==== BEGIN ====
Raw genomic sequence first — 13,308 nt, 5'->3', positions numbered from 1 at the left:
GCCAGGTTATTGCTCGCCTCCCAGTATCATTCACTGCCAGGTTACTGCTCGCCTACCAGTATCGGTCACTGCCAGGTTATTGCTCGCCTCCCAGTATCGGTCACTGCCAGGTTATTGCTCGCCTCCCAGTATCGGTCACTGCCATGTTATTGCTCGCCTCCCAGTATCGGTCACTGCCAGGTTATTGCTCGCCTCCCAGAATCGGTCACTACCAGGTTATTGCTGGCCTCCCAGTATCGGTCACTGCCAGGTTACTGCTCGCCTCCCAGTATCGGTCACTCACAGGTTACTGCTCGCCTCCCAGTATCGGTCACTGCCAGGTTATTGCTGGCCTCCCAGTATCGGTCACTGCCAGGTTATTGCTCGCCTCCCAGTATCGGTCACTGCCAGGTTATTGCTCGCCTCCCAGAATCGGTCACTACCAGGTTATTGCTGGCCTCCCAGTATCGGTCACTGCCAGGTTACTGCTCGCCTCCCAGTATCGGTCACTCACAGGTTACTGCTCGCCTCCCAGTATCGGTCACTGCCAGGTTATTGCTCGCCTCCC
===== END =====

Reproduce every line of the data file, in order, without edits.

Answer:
Raw genomic sequence first — 13,308 nt, 5'->3', positions numbered from 1 at the left:
GCCAGGTTATTGCTCGCCTCCCAGTATCATTCACTGCCAGGTTACTGCTCGCCTACCAGTATCGGTCACTGCCAGGTTATTGCTCGCCTCCCAGTATCGGTCACTGCCAGGTTATTGCTCGCCTCCCAGTATCGGTCACTGCCATGTTATTGCTCGCCTCCCAGTATCGGTCACTGCCAGGTTATTGCTCGCCTCCCAGAATCGGTCACTACCAGGTTATTGCTGGCCTCCCAGTATCGGTCACTGCCAGGTTACTGCTCGCCTCCCAGTATCGGTCACTCACAGGTTACTGCTCGCCTCCCAGTATCGGTCACTGCCAGGTTATTGCTGGCCTCCCAGTATCGGTCACTGCCAGGTTATTGCTCGCCTCCCAGTATCGGTCACTGCCAGGTTATTGCTCGCCTCCCAGAATCGGTCACTACCAGGTTATTGCTGGCCTCCCAGTATCGGTCACTGCCAGGTTACTGCTCGCCTCCCAGTATCGGTCACTCACAGGTTACTGCTCGCCTCCCAGTATCGGTCACTGCCAGGTTATTGCTCGCCTCCC